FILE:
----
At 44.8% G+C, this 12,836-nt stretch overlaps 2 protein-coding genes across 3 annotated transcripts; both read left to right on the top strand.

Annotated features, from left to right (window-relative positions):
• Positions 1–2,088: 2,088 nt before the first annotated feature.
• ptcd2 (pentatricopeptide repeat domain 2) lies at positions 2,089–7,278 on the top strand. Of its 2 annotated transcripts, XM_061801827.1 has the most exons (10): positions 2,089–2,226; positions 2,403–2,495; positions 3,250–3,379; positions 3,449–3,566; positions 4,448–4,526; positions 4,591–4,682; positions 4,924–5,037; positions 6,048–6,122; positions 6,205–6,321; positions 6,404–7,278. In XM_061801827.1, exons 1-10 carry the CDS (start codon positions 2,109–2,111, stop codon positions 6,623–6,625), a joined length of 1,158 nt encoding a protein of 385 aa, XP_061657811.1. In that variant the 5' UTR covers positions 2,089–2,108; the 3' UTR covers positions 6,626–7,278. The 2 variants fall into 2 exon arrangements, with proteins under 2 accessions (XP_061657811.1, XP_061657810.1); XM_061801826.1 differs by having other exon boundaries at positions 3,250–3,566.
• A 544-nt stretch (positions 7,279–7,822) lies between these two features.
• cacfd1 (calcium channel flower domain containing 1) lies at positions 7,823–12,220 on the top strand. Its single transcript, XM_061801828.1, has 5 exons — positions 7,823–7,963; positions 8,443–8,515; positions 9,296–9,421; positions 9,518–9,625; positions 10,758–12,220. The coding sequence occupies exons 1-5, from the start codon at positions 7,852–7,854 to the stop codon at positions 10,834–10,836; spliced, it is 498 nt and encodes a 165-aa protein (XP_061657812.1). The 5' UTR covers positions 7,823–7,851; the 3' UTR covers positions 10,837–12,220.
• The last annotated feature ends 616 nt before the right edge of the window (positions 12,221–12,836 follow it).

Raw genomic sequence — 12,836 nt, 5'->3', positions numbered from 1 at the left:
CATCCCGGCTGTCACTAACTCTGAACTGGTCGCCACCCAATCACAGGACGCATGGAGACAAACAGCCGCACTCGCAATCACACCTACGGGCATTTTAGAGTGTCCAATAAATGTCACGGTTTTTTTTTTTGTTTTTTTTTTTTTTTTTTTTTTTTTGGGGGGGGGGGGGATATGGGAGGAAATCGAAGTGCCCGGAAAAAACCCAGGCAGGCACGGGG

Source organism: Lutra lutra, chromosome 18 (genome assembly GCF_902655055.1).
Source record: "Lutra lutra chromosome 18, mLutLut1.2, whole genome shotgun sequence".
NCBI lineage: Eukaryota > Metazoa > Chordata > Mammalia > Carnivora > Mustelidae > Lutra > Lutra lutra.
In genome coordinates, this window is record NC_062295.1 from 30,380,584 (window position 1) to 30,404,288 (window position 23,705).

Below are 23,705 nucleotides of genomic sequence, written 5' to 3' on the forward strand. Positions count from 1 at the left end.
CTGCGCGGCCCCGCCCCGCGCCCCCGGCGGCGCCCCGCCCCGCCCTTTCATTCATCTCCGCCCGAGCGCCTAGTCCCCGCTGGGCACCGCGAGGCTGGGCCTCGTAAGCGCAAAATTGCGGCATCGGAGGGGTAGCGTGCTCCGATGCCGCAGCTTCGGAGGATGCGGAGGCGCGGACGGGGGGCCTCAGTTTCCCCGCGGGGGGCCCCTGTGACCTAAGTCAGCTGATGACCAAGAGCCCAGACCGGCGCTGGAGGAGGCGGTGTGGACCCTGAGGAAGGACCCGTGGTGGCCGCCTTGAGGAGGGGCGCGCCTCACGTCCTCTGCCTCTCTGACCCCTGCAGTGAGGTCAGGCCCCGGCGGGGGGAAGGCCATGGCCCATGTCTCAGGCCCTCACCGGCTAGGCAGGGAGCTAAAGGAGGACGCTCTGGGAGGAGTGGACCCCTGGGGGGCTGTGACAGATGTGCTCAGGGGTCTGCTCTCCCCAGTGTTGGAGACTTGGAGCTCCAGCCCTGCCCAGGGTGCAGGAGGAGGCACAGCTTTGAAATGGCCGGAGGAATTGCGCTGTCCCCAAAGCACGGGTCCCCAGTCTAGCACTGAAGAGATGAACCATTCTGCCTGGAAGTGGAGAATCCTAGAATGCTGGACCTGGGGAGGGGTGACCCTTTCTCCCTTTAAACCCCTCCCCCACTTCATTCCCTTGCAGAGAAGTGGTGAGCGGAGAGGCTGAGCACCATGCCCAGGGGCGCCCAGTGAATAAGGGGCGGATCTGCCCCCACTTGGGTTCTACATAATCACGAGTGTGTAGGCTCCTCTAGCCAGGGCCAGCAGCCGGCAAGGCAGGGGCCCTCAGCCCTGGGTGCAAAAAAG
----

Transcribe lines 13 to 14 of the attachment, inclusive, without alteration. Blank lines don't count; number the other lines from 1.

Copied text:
In genome coordinates, this window is record NC_062295.1 from 30,380,584 (window position 1) to 30,404,288 (window position 23,705).

Below are 23,705 nucleotides of genomic sequence, written 5' to 3' on the forward strand. Positions count from 1 at the left end.